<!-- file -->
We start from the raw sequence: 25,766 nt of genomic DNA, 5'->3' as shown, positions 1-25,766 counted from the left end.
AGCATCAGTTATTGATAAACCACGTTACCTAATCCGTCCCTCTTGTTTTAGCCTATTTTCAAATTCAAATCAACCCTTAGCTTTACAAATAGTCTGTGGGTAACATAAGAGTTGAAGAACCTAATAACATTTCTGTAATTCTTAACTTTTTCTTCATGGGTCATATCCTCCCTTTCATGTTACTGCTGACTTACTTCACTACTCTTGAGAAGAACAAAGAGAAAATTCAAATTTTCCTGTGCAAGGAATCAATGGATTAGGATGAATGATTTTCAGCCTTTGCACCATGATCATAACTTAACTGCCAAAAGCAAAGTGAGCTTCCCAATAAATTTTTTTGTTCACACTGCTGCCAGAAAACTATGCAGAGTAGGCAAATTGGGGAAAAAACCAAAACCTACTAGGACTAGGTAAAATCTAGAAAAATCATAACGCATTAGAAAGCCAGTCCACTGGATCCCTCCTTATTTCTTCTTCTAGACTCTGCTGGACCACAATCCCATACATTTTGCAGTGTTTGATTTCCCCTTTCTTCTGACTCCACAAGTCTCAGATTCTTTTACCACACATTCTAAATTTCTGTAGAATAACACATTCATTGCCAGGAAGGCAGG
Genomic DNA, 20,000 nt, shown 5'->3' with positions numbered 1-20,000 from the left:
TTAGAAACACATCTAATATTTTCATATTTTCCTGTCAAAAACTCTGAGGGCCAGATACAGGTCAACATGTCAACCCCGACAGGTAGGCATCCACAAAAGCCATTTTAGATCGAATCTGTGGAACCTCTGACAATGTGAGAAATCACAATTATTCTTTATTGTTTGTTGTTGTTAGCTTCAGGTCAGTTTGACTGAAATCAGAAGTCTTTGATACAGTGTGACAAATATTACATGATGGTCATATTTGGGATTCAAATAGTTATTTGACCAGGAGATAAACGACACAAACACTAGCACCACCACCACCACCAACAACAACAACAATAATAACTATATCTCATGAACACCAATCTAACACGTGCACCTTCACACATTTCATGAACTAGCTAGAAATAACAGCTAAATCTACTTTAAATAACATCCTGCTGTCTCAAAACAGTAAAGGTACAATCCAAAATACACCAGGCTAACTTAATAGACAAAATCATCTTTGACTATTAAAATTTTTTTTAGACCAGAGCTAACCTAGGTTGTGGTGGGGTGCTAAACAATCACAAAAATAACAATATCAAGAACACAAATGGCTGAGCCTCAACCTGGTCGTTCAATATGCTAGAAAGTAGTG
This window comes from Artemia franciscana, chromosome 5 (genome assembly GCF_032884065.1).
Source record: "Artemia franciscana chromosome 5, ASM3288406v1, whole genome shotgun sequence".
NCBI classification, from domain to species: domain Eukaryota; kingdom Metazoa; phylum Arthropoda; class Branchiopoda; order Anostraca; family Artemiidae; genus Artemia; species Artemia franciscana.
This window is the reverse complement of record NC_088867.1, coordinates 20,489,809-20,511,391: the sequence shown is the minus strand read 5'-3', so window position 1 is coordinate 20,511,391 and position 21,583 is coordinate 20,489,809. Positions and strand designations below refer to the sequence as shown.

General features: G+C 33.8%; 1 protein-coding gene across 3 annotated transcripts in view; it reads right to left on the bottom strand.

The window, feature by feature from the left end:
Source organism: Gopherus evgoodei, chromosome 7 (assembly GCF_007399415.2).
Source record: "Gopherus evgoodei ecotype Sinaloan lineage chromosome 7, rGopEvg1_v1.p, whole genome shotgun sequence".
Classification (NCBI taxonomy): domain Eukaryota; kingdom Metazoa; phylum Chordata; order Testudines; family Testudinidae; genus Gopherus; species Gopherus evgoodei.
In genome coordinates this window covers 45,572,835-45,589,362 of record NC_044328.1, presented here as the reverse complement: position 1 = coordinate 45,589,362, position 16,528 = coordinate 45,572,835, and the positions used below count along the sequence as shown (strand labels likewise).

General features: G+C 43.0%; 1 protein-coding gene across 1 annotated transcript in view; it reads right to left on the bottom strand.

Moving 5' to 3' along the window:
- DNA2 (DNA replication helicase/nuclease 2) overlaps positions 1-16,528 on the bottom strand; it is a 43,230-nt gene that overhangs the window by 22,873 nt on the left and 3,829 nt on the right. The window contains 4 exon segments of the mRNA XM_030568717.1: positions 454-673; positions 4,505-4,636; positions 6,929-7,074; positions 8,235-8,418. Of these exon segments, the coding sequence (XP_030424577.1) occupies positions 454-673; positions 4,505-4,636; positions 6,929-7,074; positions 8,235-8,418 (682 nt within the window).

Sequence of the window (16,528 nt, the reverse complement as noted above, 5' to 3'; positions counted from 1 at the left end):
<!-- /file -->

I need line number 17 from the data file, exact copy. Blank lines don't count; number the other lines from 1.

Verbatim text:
- DNA2 (DNA replication helicase/nuclease 2) overlaps positions 1-16,528 on the bottom strand; it is a 43,230-nt gene that overhangs the window by 22,873 nt on the left and 3,829 nt on the right. The window contains 4 exon segments of the mRNA XM_030568717.1: positions 454-673; positions 4,505-4,636; positions 6,929-7,074; positions 8,235-8,418. Of these exon segments, the coding sequence (XP_030424577.1) occupies positions 454-673; positions 4,505-4,636; positions 6,929-7,074; positions 8,235-8,418 (682 nt within the window).